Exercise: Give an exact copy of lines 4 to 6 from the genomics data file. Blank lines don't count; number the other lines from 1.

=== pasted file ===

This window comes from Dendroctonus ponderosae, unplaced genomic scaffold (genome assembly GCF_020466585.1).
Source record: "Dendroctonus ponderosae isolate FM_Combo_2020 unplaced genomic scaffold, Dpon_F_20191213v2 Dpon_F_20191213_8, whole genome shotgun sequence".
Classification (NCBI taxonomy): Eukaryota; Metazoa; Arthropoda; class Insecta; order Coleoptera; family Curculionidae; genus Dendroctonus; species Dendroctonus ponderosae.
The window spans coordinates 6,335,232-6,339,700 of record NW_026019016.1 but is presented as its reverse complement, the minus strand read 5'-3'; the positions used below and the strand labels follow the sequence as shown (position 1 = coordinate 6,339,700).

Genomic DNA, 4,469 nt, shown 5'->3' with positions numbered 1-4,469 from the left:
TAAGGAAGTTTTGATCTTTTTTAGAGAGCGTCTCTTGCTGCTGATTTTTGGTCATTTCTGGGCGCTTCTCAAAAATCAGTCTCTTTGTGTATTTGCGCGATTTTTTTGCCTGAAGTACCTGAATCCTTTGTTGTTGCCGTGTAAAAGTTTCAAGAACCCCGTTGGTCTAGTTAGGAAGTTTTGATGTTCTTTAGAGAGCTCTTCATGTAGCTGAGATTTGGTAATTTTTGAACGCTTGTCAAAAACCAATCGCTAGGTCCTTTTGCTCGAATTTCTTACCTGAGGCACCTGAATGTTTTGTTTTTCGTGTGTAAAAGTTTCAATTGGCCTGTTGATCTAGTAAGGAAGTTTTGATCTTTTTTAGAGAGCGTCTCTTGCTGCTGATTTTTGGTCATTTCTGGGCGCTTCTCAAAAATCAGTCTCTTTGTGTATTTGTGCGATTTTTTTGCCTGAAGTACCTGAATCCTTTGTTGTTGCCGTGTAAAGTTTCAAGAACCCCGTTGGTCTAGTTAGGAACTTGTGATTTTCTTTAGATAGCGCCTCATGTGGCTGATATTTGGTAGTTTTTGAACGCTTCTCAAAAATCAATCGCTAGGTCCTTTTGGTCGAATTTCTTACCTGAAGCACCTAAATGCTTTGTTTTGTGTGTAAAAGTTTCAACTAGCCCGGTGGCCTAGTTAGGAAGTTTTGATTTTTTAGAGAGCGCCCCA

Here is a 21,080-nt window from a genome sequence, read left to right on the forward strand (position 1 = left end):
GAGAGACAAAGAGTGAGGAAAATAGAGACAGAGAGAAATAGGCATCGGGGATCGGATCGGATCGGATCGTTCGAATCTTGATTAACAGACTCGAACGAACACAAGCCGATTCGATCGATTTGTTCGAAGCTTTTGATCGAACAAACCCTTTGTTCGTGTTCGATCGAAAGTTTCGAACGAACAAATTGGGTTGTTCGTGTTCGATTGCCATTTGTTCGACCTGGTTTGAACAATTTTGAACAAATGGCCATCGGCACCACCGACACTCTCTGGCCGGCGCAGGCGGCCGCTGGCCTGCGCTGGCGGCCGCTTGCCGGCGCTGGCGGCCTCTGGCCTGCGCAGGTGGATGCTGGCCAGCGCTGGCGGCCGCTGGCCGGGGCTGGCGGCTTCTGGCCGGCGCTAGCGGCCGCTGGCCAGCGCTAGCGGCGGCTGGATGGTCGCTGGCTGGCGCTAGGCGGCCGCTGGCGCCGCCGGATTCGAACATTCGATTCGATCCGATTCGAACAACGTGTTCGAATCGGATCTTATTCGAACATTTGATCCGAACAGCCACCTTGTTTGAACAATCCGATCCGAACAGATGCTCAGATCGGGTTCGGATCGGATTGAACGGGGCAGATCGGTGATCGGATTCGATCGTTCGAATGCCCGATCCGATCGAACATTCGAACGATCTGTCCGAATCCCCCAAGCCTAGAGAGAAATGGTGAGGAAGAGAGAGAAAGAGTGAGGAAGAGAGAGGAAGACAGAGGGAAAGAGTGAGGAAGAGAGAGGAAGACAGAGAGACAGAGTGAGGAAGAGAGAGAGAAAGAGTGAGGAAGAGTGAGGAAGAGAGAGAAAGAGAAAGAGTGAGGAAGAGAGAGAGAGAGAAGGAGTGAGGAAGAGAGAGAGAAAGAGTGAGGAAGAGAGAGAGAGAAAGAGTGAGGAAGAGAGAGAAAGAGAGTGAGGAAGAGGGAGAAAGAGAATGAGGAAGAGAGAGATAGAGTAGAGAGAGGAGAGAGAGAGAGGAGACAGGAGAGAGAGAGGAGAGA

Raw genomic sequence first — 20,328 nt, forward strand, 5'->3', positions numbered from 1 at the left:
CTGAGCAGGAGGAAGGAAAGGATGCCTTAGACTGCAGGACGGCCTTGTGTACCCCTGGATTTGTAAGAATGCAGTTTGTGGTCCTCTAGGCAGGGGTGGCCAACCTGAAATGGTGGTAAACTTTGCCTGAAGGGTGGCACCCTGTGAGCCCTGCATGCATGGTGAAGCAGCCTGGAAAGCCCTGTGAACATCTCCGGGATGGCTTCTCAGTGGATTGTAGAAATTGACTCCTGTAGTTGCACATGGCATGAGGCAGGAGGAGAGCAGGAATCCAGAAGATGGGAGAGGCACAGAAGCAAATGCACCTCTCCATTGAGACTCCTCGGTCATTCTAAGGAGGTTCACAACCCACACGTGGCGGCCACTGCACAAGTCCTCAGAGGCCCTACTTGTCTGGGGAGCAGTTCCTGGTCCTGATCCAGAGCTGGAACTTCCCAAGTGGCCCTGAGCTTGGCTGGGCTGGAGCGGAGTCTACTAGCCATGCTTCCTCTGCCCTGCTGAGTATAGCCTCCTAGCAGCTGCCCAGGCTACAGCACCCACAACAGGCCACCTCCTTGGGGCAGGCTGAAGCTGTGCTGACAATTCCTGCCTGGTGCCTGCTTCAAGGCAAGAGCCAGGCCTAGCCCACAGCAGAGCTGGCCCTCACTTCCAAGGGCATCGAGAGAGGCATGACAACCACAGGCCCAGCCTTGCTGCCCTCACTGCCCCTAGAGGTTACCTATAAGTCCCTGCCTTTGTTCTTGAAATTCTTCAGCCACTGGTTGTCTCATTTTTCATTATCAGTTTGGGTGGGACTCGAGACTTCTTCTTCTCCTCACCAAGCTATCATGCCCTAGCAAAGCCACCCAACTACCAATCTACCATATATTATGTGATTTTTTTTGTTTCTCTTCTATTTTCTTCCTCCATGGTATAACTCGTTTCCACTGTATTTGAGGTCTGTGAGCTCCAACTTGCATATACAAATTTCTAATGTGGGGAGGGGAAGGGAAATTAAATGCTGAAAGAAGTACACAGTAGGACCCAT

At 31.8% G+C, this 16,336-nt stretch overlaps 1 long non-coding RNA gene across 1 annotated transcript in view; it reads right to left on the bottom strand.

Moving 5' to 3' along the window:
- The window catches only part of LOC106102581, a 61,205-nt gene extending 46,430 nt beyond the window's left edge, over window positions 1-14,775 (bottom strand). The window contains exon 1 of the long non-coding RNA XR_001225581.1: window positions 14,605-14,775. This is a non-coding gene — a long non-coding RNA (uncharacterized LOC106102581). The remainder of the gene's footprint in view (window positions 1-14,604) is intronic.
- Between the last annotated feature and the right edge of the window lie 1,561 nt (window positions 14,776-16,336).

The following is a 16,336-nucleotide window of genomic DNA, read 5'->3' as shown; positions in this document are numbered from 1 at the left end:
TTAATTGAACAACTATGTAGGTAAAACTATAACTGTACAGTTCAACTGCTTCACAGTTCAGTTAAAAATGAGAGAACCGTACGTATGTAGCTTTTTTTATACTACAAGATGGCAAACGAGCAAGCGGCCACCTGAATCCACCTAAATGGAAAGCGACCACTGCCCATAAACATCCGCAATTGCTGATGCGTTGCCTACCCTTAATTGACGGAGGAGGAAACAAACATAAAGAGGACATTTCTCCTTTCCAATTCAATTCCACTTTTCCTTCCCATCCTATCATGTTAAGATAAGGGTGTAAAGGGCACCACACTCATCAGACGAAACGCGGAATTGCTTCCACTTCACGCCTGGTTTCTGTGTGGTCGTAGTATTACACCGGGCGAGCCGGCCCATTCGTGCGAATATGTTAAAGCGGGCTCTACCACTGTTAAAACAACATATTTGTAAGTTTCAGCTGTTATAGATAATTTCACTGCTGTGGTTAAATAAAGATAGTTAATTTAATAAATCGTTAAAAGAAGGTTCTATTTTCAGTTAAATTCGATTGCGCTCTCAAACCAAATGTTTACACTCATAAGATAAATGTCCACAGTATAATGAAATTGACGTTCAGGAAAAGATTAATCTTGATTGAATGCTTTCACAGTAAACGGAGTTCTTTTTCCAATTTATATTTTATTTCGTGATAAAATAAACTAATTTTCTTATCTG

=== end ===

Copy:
The window spans coordinates 6,335,232-6,339,700 of record NW_026019016.1 but is presented as its reverse complement, the minus strand read 5'-3'; the positions used below and the strand labels follow the sequence as shown (position 1 = coordinate 6,339,700).

Genomic DNA, 4,469 nt, shown 5'->3' with positions numbered 1-4,469 from the left:
TAAGGAAGTTTTGATCTTTTTTAGAGAGCGTCTCTTGCTGCTGATTTTTGGTCATTTCTGGGCGCTTCTCAAAAATCAGTCTCTTTGTGTATTTGCGCGATTTTTTTGCCTGAAGTACCTGAATCCTTTGTTGTTGCCGTGTAAAAGTTTCAAGAACCCCGTTGGTCTAGTTAGGAAGTTTTGATGTTCTTTAGAGAGCTCTTCATGTAGCTGAGATTTGGTAATTTTTGAACGCTTGTCAAAAACCAATCGCTAGGTCCTTTTGCTCGAATTTCTTACCTGAGGCACCTGAATGTTTTGTTTTTCGTGTGTAAAAGTTTCAATTGGCCTGTTGATCTAGTAAGGAAGTTTTGATCTTTTTTAGAGAGCGTCTCTTGCTGCTGATTTTTGGTCATTTCTGGGCGCTTCTCAAAAATCAGTCTCTTTGTGTATTTGTGCGATTTTTTTGCCTGAAGTACCTGAATCCTTTGTTGTTGCCGTGTAAAGTTTCAAGAACCCCGTTGGTCTAGTTAGGAACTTGTGATTTTCTTTAGATAGCGCCTCATGTGGCTGATATTTGGTAGTTTTTGAACGCTTCTCAAAAATCAATCGCTAGGTCCTTTTGGTCGAATTTCTTACCTGAAGCACCTAAATGCTTTGTTTTGTGTGTAAAAGTTTCAACTAGCCCGGTGGCCTAGTTAGGAAGTTTTGATTTTTTAGAGAGCGCCCCA